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The Governance of Western Public Lands

Mapping Its Present and Future

Martin Nie

New in Paperback: September 2009
xiv, 368 pages, 16 photographs, 6-1⁄8 x 9-1⁄4
Cloth ISBN 978-0-7006-1558-2, $39.95
Paper ISBN 978-0-7006-1676-3, $22.50

book cover imageIssues like clearcutting, wilderness preservation, and economic development have dominated debates over public lands for years, yet we seem no closer to resolving these matters than we ever were.

Martin Nie now looks at why there continues to be so much conflict about public lands and resource management—and how we can break through these impasses. Showing that such conflicts have been driven by interrelated factors ranging from scarcity to mistrust and politics, he charts the present status and future prospects of public lands management in America.

Nie looks closely at two of today’s most intractable conflicts: the designation of U.S. Forest Service roadless areas and management of the Tongass National Forest in Alaska. He uses these cases to investigate more inclusive issues about governing federal lands in the West, such as the contested use of science and litigation, lengthy planning processes, and controversial practices of Congress and the president in managing environmental disputes. Along the way, he addresses such other conflict areas as snowmobiles in Yellowstone, bear and wolf protection, fire and forest health, drilling in Montana’s Rocky Mountain Front, and federal grazing policy.

Nie emphasizes the complicated and often contentious interaction between the branches of the federal government as a major factor in misunderstandings. He particularly cites the problem of vague statutory language, which tells our public land agencies little about what they should be doing but lots about how they should be doing it. Nie reexamines this confusing body of law and policy, in which the rule-making process wags the dog and agencies are caught in political quagmires, to show how the pieces fit—but more often don’t.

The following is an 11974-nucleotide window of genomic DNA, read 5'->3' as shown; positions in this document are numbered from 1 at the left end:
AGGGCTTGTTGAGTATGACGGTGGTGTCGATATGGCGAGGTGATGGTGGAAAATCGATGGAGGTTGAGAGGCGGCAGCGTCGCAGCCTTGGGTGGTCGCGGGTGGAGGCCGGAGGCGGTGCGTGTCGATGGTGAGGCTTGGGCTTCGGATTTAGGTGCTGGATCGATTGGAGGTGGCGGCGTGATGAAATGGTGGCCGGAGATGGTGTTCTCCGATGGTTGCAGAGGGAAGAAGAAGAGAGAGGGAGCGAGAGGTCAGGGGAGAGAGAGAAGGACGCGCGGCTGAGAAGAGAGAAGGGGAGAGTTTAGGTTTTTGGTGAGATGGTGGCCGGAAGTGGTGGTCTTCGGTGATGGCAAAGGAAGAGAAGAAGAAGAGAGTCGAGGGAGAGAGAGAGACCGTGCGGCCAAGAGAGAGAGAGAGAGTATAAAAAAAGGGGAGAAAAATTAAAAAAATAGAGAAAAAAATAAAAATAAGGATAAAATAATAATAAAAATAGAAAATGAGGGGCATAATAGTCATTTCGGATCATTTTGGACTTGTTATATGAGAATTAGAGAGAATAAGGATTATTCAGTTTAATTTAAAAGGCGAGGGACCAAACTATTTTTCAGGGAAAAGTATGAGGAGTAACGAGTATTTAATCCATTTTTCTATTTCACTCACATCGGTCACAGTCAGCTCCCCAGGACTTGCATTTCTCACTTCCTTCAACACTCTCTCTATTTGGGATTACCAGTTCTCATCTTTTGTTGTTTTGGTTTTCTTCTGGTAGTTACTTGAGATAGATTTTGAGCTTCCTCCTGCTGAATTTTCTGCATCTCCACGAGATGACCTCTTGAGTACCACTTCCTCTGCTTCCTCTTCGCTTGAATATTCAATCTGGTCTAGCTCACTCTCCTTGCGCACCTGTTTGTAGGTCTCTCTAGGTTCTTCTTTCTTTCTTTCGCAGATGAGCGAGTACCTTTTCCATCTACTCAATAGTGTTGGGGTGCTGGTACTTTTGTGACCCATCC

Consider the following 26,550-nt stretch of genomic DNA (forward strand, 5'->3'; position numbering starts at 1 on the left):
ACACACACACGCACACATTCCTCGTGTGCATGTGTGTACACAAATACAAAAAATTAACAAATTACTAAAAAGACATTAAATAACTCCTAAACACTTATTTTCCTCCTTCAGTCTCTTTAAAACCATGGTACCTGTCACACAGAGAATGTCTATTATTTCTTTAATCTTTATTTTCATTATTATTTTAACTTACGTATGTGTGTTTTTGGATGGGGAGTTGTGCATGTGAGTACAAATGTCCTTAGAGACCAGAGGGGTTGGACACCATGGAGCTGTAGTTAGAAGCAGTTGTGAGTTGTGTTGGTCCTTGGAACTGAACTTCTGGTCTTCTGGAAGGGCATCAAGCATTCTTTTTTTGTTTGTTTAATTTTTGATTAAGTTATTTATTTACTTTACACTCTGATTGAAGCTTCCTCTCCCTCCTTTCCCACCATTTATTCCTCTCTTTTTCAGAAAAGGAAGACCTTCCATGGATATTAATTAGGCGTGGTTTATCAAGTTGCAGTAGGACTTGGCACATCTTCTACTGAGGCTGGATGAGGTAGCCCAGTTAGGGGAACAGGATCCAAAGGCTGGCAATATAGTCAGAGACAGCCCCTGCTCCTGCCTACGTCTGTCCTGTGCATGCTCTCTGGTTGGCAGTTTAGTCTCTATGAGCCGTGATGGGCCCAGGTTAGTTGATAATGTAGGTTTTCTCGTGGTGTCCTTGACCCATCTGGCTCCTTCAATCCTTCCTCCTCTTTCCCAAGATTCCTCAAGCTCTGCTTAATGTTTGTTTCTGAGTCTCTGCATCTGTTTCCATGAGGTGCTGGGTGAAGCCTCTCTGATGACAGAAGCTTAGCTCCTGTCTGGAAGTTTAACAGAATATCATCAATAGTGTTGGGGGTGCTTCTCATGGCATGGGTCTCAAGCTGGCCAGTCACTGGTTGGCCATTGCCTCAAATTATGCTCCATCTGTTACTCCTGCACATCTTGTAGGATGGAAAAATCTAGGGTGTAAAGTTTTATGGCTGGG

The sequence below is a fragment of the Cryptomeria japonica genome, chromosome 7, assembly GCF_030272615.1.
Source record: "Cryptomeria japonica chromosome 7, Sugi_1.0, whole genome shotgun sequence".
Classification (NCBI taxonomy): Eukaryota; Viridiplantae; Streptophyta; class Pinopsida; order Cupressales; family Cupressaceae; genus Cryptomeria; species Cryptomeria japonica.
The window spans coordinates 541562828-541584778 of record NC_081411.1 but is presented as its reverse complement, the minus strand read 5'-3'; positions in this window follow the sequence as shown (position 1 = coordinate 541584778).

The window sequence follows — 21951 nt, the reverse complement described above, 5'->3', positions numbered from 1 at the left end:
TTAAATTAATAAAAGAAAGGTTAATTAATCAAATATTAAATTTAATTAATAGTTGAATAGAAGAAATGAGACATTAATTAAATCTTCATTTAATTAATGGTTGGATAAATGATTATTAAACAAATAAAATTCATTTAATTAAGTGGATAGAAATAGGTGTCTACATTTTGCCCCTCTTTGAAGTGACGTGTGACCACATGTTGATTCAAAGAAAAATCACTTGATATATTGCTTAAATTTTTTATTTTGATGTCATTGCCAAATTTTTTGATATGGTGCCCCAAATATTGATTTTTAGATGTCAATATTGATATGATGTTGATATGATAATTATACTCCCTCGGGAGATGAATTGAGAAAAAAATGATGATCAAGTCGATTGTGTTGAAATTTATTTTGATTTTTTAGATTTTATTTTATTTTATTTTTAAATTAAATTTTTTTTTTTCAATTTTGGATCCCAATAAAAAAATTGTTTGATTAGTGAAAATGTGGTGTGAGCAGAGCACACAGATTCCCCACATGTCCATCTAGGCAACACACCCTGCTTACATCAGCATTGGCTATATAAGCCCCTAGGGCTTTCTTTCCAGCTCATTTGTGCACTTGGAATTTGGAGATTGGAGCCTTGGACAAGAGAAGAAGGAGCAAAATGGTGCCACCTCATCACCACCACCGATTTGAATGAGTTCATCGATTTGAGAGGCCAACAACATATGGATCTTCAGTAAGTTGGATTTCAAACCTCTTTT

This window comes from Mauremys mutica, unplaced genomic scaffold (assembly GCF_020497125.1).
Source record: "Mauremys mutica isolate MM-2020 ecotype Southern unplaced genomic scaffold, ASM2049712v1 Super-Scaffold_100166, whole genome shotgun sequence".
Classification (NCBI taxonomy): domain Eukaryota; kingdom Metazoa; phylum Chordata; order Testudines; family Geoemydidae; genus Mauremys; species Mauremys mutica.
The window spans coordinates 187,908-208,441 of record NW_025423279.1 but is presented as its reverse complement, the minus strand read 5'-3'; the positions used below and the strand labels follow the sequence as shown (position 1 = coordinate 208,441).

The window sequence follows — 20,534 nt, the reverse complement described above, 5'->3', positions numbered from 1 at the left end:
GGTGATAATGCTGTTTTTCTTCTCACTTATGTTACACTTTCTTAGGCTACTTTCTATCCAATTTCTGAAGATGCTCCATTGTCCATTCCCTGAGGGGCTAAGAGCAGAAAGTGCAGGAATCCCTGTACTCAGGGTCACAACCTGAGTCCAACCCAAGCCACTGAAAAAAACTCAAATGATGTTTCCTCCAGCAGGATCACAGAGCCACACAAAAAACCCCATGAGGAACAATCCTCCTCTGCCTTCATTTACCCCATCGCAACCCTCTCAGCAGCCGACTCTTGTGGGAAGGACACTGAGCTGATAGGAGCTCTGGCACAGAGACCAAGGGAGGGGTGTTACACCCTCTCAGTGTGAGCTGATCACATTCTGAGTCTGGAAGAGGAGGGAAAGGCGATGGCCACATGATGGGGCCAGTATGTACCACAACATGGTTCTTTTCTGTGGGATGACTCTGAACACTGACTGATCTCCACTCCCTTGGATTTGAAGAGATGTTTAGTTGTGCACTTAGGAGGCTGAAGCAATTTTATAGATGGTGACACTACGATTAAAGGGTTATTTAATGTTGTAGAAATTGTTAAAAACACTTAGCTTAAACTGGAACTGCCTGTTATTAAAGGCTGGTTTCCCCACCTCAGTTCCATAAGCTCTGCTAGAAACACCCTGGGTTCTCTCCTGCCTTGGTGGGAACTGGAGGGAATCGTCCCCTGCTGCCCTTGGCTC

Throughout the book, Nie considers the factors that make some public land conflicts so controversial, revisits how they have been dealt with in the past, and proposes ways they might be better managed in the future. Eschewing the single-policy approach to public lands management—such as encouraging free markets—he instead surveys a diverse array of other available options. His big-picture outlook for the twenty-first century is a bold call for reshaping ongoing conflicts—and for reinvesting in our public lands.

“Nie’s provocative new book exposes the underbelly of the prevailing legal-political framework—its strengths and weaknesses—and then offers a constructive vision for reforming the system. The result is a masterful and sure-handed treatment of contemporary public land policy.”—Robert B. Keiter, author of Keeping Faith with Nature: Ecosystems, Democracy, and America’s Public Lands and Wallace Stegner Professor of Law, University of Utah

“Should be required reading for all students of public policy and land management as well as those who depend upon and care for our public lands.”—Mike Dombeck, former chief of the U.S. Forest Service and director of the Bureau of Land Management

MARTIN NIE is professor of natural resource policy in the College of Forestry and Conservation at the University of Montana and author of Beyond Wolves: The Politics of Wolf Recovery and Management.


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